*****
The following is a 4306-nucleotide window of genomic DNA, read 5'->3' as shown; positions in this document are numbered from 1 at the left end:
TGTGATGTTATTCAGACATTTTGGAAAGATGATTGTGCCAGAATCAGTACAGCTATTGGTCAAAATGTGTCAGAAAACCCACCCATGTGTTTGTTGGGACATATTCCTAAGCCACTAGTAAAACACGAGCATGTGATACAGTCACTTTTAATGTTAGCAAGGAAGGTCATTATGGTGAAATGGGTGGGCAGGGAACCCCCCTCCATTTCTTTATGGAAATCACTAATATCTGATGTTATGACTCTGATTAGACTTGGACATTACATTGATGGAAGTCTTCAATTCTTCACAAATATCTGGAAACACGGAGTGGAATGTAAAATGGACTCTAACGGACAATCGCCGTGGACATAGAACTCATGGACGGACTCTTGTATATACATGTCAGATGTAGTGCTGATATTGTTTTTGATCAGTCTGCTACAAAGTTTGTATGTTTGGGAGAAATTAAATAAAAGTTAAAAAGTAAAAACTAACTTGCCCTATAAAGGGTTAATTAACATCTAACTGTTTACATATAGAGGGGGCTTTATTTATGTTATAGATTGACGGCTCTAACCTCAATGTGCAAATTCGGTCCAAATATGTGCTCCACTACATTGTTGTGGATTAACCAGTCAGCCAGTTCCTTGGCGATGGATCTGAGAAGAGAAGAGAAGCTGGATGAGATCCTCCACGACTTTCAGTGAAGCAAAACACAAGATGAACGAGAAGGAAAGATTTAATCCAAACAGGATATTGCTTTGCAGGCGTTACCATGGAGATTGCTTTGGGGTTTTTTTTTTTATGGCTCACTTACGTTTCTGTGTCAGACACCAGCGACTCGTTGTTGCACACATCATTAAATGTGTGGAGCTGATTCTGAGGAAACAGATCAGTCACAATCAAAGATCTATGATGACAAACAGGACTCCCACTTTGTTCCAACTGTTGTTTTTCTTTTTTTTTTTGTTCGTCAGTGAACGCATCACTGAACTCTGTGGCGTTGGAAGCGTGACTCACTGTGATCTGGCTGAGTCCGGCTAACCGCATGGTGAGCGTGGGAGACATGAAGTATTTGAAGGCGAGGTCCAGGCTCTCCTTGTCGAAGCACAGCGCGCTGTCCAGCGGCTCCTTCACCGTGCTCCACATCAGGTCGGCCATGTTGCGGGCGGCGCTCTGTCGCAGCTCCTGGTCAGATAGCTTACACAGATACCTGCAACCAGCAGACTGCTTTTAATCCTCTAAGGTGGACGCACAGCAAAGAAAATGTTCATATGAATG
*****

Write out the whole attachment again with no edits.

The following is a 4306-nucleotide window of genomic DNA, read 5'->3' as shown; positions in this document are numbered from 1 at the left end:
TGTGATGTTATTCAGACATTTTGGAAAGATGATTGTGCCAGAATCAGTACAGCTATTGGTCAAAATGTGTCAGAAAACCCACCCATGTGTTTGTTGGGACATATTCCTAAGCCACTAGTAAAACACGAGCATGTGATACAGTCACTTTTAATGTTAGCAAGGAAGGTCATTATGGTGAAATGGGTGGGCAGGGAACCCCCCTCCATTTCTTTATGGAAATCACTAATATCTGATGTTATGACTCTGATTAGACTTGGACATTACATTGATGGAAGTCTTCAATTCTTCACAAATATCTGGAAACACGGAGTGGAATGTAAAATGGACTCTAACGGACAATCGCCGTGGACATAGAACTCATGGACGGACTCTTGTATATACATGTCAGATGTAGTGCTGATATTGTTTTTGATCAGTCTGCTACAAAGTTTGTATGTTTGGGAGAAATTAAATAAAAGTTAAAAAGTAAAAACTAACTTGCCCTATAAAGGGTTAATTAACATCTAACTGTTTACATATAGAGGGGGCTTTATTTATGTTATAGATTGACGGCTCTAACCTCAATGTGCAAATTCGGTCCAAATATGTGCTCCACTACATTGTTGTGGATTAACCAGTCAGCCAGTTCCTTGGCGATGGATCTGAGAAGAGAAGAGAAGCTGGATGAGATCCTCCACGACTTTCAGTGAAGCAAAACACAAGATGAACGAGAAGGAAAGATTTAATCCAAACAGGATATTGCTTTGCAGGCGTTACCATGGAGATTGCTTTGGGGTTTTTTTTTTTATGGCTCACTTACGTTTCTGTGTCAGACACCAGCGACTCGTTGTTGCACACATCATTAAATGTGTGGAGCTGATTCTGAGGAAACAGATCAGTCACAATCAAAGATCTATGATGACAAACAGGACTCCCACTTTGTTCCAACTGTTGTTTTTCTTTTTTTTTTTGTTCGTCAGTGAACGCATCACTGAACTCTGTGGCGTTGGAAGCGTGACTCACTGTGATCTGGCTGAGTCCGGCTAACCGCATGGTGAGCGTGGGAGACATGAAGTATTTGAAGGCGAGGTCCAGGCTCTCCTTGTCGAAGCACAGCGCGCTGTCCAGCGGCTCCTTCACCGTGCTCCACATCAGGTCGGCCATGTTGCGGGCGGCGCTCTGTCGCAGCTCCTGGTCAGATAGCTTACACAGATACCTGCAACCAGCAGACTGCTTTTAATCCTCTAAGGTGGACGCACAGCAAAGAAAATGTTCATATGAATG